My daughter was never a huge fan of Barbie, thank goodness.

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Posted by: Sue Atkins

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My daughter was never a huge fan of Barbie, thank goodness, but then neither was I as a child, but after  decades of criticism that its best-selling doll fails to accurately reflect a woman’s proportions, Mattel has released three new body shapes to its iconic Barbie line !

The body types unveiled on Thursday were – curvy, tall and petite & mark the most dramatic change in Barbie’s 57-year history.

Mattel says new and varied range of hair, face and body will promote healthy and realistic self-image so that girls can ‘find a doll that speaks to them’

Since Barbie first came onto the market, the doll has attracted criticism for giving young and impressionable girls an unrealistic idea of what the female body should look like. In 1963, the doll came with a book entitled How to Lose Weight, with instructions to not eat. Research also found that, with her 36in chest and 18in waist, Barbie would lack the 17% body fat needed to menstruate.

The embracing of different body types was welcomed by several charities who champion healthy body image and assist those who struggle with eating disorders, which research shows are exacerbated by exposure to unrealistic body types.

In July 2015, research disturbingly found that children in the UK as young as eight were reporting body dissatisfaction and that almost 40% of 14-year-old girls were admitting to regular dieting.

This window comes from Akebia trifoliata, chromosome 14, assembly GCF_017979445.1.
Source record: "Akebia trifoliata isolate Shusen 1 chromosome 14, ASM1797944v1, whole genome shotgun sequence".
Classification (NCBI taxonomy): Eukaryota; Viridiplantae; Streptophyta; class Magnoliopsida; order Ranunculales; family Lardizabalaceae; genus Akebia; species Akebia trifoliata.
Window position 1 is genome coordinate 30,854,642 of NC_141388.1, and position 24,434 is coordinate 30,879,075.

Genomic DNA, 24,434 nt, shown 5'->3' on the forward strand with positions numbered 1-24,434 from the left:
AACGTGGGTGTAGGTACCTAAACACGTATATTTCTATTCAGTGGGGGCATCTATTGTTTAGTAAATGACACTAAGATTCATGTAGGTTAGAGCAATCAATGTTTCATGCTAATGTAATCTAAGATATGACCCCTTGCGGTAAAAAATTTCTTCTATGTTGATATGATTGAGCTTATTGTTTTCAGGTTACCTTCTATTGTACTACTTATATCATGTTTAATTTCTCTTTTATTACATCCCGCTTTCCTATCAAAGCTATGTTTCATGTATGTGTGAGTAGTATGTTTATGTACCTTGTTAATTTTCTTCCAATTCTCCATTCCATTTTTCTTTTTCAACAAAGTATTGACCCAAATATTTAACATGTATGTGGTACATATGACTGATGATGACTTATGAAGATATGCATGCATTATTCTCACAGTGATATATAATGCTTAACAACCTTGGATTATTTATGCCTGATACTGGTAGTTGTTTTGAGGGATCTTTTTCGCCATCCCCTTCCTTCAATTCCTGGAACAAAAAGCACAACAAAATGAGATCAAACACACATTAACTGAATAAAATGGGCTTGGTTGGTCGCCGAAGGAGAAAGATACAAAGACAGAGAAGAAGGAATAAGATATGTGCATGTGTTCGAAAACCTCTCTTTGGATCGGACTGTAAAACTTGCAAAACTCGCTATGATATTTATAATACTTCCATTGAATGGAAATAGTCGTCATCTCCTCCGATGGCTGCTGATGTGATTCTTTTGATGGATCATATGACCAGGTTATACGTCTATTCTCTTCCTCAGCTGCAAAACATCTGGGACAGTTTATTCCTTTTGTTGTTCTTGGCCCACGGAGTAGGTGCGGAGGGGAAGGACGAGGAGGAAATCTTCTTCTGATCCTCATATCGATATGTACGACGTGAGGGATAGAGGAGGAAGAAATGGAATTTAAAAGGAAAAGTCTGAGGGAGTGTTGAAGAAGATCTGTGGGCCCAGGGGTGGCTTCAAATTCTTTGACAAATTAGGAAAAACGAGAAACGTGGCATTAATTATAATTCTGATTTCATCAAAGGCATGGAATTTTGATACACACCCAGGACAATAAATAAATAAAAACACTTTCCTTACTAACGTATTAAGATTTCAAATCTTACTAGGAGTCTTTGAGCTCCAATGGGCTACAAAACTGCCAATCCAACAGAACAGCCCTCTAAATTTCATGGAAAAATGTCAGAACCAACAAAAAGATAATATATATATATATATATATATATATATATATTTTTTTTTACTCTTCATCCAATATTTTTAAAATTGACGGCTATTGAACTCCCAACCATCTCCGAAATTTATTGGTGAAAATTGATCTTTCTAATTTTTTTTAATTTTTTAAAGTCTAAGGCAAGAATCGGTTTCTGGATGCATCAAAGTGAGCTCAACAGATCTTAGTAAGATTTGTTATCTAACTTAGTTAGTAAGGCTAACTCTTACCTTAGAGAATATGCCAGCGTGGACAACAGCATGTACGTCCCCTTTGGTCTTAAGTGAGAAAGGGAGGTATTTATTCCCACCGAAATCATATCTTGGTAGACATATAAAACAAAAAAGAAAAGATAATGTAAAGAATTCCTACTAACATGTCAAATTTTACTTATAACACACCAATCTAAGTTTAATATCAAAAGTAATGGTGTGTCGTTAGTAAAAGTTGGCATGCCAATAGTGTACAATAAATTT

Andrew Radford, the chief executive of eating disorder charity Beat, said he was delighted Mattel had introduced more diversity to the Barbie range. “For a long time Beat has campaigned against the constant portrayal of a very slender look as the only aspirational ideal for young people,” he said.

“If a generation is to grow up with a robust sense of their self worth we must challenge this. To more truly reflect the diversity of shapes, sizes and culture of mankind is a welcome initiative, especially in a range that generations of young girls have identified with since its inception.”

Liam Preston, spokesman for the YMCA’s Be Real campaign, which works with schools and corporations, said it was about time that companies accepted responsibility for the images that they projected onto young girls and teenagers.

“We know that children are affected from a young age by the images around them. We have research that says girls as young as five years old are worried about the way they look and their size. More so than ever, everywhere they go young people are bombarded with images of photoshopped women, who have shapes that are just not real and not healthy and that is a big issue for us.”

It’s so important that young people embrace diversity and feel happy with who they are. I really hope this is the first step for a change in the children’s market overall don’t you?

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